Ch-ch-ch-Chia! December 9, 2007Posted by emsgeiss in Humor & Satire, Uncategorized.
Tags: chia pets, holidays, humor, presents, shopping, white elephant party
This is one of my all-time favorite posts, so I’ve made it sticky just in time for the holiday season.
It’s Christmastime again
and the Chia Pet commercials are everywhere.
Apparently, Chia Pets don’t seem to sell at any other time of the year. I’m thinking that they might make a great gift for the White Elephant party that my husband and I have been invited to, where you have to bring a tacky gift, instead of a “real” gift, but we’re still on the fence about that one.
The concept of actually buying a Chia Pet made me think, and I realized that I don’t believe I know anyone who really has one, despite the fact that you can get them at CVS, Walmart, K-mart and other fine stores.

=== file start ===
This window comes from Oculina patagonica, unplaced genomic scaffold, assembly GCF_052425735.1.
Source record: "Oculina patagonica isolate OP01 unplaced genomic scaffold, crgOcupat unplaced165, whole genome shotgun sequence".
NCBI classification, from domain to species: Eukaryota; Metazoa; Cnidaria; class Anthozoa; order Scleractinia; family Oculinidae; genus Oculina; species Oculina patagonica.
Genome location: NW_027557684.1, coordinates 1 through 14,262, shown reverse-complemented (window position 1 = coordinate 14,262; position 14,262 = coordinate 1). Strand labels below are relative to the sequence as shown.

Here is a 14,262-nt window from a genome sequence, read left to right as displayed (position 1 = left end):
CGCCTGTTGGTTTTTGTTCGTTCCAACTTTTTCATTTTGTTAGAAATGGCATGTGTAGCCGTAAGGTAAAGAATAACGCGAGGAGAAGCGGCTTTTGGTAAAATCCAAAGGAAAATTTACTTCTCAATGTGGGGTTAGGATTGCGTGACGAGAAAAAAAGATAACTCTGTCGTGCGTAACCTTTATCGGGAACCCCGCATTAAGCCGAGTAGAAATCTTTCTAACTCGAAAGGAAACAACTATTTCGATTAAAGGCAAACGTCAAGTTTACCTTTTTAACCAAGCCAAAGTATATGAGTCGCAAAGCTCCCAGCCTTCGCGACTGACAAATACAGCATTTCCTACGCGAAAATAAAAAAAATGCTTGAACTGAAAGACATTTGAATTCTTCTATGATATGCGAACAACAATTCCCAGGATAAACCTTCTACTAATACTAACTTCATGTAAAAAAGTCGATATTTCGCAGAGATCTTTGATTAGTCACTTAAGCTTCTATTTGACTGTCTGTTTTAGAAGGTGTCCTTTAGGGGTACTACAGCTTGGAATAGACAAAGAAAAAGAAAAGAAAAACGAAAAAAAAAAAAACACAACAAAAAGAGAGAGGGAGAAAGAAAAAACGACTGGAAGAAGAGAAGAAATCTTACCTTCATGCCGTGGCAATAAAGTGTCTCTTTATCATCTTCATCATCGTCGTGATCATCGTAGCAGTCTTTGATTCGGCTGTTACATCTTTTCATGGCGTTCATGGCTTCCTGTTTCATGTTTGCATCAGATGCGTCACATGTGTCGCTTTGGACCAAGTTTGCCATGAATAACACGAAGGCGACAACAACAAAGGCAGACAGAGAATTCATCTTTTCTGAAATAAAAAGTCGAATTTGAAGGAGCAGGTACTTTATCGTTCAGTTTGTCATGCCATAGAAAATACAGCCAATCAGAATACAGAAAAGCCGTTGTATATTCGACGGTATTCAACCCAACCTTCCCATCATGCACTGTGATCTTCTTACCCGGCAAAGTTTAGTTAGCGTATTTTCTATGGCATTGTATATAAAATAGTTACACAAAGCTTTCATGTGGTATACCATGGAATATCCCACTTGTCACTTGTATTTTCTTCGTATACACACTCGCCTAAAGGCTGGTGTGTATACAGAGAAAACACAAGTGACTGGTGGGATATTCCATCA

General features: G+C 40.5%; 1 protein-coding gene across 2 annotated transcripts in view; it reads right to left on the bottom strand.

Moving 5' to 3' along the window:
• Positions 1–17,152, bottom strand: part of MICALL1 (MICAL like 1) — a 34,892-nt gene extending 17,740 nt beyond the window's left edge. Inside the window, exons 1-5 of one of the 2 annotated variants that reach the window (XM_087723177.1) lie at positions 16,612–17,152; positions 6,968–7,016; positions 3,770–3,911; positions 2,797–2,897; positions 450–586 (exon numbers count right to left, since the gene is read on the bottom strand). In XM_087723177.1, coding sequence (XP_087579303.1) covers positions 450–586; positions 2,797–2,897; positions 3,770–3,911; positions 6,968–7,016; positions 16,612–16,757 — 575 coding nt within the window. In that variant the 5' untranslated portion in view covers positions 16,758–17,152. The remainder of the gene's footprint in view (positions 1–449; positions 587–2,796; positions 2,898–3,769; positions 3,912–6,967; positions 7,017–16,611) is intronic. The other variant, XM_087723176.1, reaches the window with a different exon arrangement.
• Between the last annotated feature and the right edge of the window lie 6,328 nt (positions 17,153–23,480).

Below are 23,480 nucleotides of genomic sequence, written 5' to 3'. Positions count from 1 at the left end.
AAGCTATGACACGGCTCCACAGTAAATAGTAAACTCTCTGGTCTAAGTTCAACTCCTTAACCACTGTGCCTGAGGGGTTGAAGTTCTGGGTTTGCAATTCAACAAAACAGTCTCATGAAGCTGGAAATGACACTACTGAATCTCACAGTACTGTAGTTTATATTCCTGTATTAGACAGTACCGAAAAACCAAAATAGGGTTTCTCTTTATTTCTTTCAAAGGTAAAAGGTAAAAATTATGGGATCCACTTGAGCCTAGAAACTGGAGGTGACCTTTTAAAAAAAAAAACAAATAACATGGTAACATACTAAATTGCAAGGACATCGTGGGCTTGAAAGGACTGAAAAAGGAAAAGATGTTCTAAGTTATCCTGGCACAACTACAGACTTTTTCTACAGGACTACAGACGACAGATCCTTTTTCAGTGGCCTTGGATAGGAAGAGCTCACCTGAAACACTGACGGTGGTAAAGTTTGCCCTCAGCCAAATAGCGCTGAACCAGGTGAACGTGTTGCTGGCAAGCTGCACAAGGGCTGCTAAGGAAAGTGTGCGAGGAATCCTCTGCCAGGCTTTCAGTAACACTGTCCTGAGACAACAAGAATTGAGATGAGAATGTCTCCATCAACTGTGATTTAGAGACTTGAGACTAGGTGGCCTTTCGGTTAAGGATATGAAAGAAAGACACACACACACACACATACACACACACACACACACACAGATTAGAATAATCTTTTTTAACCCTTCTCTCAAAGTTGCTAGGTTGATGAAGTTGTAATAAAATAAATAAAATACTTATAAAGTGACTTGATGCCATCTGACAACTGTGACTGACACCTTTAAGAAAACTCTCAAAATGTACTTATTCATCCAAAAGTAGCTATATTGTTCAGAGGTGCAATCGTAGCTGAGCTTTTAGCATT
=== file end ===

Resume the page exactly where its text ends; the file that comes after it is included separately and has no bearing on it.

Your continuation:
This of course led me down another path of bizarre logic. Since their “watch it grow” inception in the ’70s, we’ve had the Original Chia Pet, Chia Daffy, Chia Buggs, the Chia Head and many other Chia charaters. There’s now even Chia Cat Nip, so your furry friend can get in on the Chia action. But what about the Chias that never made it to market? Here are a few, and warning, these are not for the easily offended. (more…)
Mama Interrupted January 6, 2009Posted by emsgeiss in Humor & Satire, parenting & family.
Tags: family, holidays, meme, parenting, writing
Interruptions. They seem to punctuate parenthood. They also seem to punctuate working from home. The phone rings at the most inopportune moment, the spouse calling (or texting) to inform you that they have to stay late at the office, the bell rings during the toddler’s elusive nap time, the call of “Mama, Mama, come play with me” interrupts the train of Pulitzer-winning thought that was flowing effortlessly from your fingers to the keyboard, and so on. Those are among the basic, daily interruptions that many of us contend with in one way or another. Then there are the big life interruptions: illness, death, pregnancy, going into labor, airport delays, war, severe storms and blackouts … oh yeah, and the holidays, which as much as we might anticipate them, do seem to interrupt life’s usual rhythm of chaos.